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--> alteration in the circulating level of a hormone has some physiological significance, the absence of an observable change may not always imply that the effect of the hormone in question is unaltered. There is always the real possibility that the response may be altered at the receptor or transduction stages. These issues require invasive studies and as a result can only be addressed in ground models. Models Most ground-based animal studies to date have been done on rats and monkeys. In contrast to the human situation where some in-flight data is available, there is little useful in-flight animal endocrine data available to compare against the data derived from ground-based models. There is data from some of the Russian Bion missions, but most of it (and earlier Soviet data) is difficult to interpret because there was no in-flight monitoring of the test animals. The animals are not recovered until several hours postflight, and the landing is rough and may cause alterations and even injury or damage. Postflight data primarily reflect the stresses involved in landing and recovery and cannot be extrapolated to the in-flight situation.32 Assessing the relevance of rodent studies for humans is difficult. The situation with humans may be different for a number of reasons: 33 34 (1) Humans do not vegetate in space,35 they make a conscientious effort to maintain health, and they exercise and are aware of the need to eat. (2) Space vehicles are designed to minimize changes from the normal lifestyle for astronauts, whereas the animals are often housed in confining conditions and their movement is often restricted. The environment may be quite stressful for reasons not related to spaceflight. Space life support systems are necessarily noisy, and the noise may disturb the rats. (3) Some flight studies use immature rats, because their smaller size allows fitting more rats into the cages. As a result, the body weight and muscle changes found include a "rate-of-growth" component. In contrast, human flight crew members are mature adults. (4) Psychological factors may be important, because emotions can influence the hormonal response (see Chapter 12). With these caveats, the rodent may be a better subject for endocrine studies designed to characterize the basic effects of microgravity, simply because more can be done with rodents than with humans. Any extrapolation of the results to humans must take the above factors into account. Although flight experiments should be the primary focus, there is a continuing need for ground-based studies with the appropriate models. Currently available models range from whole body (human bed rest, rodent hindlimb unloading, centrifugation) to tissue culture systems. 36 Ground-based studies are not subject to the numerous restrictions and variations of spaceflight investigations and therefore provide the opportunity to elucidate mechanisms at the cellular and molecular levels. However, care must be taken to ensure that the model studied is appropriate. Recommendations The following recommendations are listed in order of priority. Studies should obtain a baseline in-flight human hormone profile early and late in-flight. As a control, the measurement set should include preflight measurements on the same individual over an extended period of time. Studies should also continue to evaluate the relevance of ground-based models to spaceflight. Researchers should continue to construct the human component of the life sciences database so that the issue of human variability can be addressed by modern statistical techniques.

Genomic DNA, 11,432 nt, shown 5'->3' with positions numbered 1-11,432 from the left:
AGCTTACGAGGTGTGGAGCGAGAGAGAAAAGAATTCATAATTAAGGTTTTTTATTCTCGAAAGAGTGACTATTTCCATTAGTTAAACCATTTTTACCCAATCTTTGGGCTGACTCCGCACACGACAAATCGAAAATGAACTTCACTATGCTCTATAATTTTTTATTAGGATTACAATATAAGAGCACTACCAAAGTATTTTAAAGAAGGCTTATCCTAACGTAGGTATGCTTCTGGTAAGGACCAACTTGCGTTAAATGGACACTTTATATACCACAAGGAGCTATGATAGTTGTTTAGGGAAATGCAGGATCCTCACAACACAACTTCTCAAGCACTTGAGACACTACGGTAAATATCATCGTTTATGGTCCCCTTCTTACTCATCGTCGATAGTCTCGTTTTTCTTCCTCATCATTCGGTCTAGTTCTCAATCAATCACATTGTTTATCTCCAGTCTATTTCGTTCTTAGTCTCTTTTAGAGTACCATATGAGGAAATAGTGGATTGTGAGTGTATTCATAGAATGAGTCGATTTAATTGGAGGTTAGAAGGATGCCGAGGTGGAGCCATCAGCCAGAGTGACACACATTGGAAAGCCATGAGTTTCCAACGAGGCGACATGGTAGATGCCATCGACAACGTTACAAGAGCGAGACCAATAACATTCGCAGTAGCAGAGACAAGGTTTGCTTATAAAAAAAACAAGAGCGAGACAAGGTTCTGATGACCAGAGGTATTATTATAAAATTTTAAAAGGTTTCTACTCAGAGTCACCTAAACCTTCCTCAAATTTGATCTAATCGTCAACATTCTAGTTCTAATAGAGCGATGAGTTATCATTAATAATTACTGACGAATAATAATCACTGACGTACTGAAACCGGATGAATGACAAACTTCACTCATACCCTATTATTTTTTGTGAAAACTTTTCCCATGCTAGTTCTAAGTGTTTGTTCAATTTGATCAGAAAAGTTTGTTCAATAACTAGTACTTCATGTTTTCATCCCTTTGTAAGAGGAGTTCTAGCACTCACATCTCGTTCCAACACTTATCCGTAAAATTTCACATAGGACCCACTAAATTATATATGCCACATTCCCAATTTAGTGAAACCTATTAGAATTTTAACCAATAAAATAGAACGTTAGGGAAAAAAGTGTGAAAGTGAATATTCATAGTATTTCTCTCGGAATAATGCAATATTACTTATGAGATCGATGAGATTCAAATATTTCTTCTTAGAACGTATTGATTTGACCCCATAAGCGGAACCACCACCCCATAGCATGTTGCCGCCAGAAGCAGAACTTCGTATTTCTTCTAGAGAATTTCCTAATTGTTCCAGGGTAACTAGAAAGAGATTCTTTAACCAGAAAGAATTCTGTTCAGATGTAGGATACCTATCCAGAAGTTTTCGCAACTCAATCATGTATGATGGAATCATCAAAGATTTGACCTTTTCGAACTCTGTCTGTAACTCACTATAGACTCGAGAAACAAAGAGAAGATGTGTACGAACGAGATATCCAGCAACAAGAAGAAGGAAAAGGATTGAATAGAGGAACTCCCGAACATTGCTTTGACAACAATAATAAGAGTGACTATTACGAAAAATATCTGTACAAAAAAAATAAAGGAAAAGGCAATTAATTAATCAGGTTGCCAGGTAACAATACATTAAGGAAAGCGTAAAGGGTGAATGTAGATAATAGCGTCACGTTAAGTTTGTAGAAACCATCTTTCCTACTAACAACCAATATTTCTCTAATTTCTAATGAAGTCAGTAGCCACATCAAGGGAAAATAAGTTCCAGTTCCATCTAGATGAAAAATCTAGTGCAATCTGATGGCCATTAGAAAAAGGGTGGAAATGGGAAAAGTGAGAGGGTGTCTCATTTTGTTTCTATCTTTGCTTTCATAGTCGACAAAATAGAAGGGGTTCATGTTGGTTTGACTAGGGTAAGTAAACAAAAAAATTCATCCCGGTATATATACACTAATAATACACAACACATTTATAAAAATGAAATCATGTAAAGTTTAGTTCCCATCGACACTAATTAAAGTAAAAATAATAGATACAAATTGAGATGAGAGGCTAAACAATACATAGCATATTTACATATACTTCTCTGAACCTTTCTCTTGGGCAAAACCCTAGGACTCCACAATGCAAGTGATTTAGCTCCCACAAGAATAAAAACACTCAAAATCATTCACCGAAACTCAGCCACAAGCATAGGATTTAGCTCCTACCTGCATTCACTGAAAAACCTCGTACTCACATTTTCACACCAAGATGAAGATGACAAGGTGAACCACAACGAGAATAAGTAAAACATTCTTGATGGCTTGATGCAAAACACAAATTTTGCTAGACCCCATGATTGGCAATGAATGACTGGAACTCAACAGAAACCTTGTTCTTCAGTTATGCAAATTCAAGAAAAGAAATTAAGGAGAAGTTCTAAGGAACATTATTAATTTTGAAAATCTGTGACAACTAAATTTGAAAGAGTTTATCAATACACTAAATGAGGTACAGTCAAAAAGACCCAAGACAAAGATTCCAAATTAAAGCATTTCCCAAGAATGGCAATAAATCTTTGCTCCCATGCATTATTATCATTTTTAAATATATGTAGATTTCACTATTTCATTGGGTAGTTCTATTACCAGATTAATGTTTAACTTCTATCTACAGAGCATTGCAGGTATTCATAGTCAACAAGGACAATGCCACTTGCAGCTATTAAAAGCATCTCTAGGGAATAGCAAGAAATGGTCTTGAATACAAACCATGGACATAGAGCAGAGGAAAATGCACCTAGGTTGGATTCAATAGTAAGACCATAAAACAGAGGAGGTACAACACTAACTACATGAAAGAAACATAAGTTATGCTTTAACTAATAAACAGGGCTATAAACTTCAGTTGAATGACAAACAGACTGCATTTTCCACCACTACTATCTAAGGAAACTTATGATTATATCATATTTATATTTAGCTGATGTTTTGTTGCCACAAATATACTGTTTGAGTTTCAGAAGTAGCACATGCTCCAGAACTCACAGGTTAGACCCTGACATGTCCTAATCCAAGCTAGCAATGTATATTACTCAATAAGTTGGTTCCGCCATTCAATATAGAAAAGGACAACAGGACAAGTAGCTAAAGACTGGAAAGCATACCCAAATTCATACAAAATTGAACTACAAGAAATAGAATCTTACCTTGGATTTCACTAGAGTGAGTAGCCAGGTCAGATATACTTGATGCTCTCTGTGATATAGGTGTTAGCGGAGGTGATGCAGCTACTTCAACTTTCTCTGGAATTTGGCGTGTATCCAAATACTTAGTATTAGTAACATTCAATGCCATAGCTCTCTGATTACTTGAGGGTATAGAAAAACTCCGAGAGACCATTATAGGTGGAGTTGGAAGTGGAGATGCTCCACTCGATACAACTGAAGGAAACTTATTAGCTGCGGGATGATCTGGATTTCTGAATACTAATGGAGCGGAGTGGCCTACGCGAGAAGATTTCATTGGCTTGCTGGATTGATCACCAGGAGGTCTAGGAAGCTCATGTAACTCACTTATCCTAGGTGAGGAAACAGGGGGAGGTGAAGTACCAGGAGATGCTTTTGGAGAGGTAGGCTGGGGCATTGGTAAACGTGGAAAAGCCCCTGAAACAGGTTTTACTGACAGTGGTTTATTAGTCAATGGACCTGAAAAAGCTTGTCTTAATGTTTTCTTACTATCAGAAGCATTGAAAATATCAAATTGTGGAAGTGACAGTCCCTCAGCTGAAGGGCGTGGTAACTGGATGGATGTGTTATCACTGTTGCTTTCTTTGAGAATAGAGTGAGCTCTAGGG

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--> Energy Metabolism And Balance Energy expenditure for comparable ground-based activity is reduced in space for both humans and monkeys.37 38 39 The principal hormone regulating energy metabolism is thyroxine (T3). Urine gives a time-averaged value, and in-flight urine analyses on the SLS-1 and SLS-2 crew showed a consistent decrease of about 40 percent in the urinary excretion of T3. Astronauts are anabolic during the postflight period; as expected for an anabolic state, there has been a consistent finding of increased plasma T3 concentrations.40 41 42 43 Likewise, most but not all thyroid-stimulating-hormone (TSH) measurements were increased postflight.44 45 46 47 The complicating role of nutrition tends to confound the interpretation of human experiments involving endocrine studies. Most hormones that are of interest are sensitive to nutritional intake and status. There may be a problem in maintaining energy balance during spaceflight in missions where there is a high level of physical activity. Two in-flight energy balance studies have been done,48 49 50 the first on Skylab using a combination of dietary intake and body composition measurements,51 and the second on the Life and Microgravity Sciences (LMS) shuttle mission using the doubly labeled water method.52 In both cases, astronauts were in negative energy balance. On the long-term Skylab mission, the deficit was about 3 kcal kg-1 day-1, with the deficit being greatest during the first month and tapering off toward the end of the mission (Table 9.1).53 On the 16-day LMS mission, the average energy deficit for the four payload crew members was ˜10 kcal kg-1 day-1.54 The deficit on the LMS mission was due to a shortfall in energy intake (24 kcal kg-1 day-1) rather than an increase in energy expenditure (34 kcal kg-1 day-1).55 The negative energy balance and consequent greater N (protein) losses found in astronauts on the Skylab and LMS missions are a mission-specific response rather than a general response to spaceflight. Both missions had a heavy exercise component, whereas SLS-1 and SLS-2 did not. This raises some questions: (1) Is it possible to maintain energy balance with a substantial exercise regimen? On the ground, some exercise studies have reported a cachectic effect from intensive exercise.56 57 58 (2) What contribution does negative energy balance make to muscle protein loss? As on the ground, if energy TABLE 9.1 Comparison of Energy Intake, Expenditure, and N Balance for First 12 Days of Spaceflight Vehicle Energy intake (kcal kg-1 day-1) N balance (mg N × kg-1 day-1) Energy balance (kcal kg-1 day-1) Skylaba-c 37 ± 1 (9) -19 ± 6 (9) -3 Shuttle, SLS-1, SLS-2d 30 ± 2 (11) 16 ± 3 (11) ~0 Shuttle, LMSe 24 ± 2 (4)   -10 a The energy balance value for Skylab is averaged over the duration of the Skylab missions (28 to 84 days). b Rambaut, P.C., Leach, C.S., and Leonard, J.I. 1977. Observations in energy balance in man during spaceflight. Am. J. Physiol. 233:R208-R212. c Leonard, J.I., Leach, C.S., and Rambaut, P.C. 1983. Quantitation of tissue loss during prolonged spaceflight. Am. J. Clin. Nutr. 38:667-679. d Stein, T.P., Leskiw, M.J., and Schluter, M.D. 1996. Diet and nitrogen metabolism during spaceflight on the shuttle. J. Appl. Physiol. 81:82-92. e Stein, T.P., Schluter, M.D., Leskiw, M.J., Gretebeck, R.J., Lane, H.W., and Hoyt, R.W. 1998. 1 year report of the LMS Shuttle mission. NASA, Washington, D.C.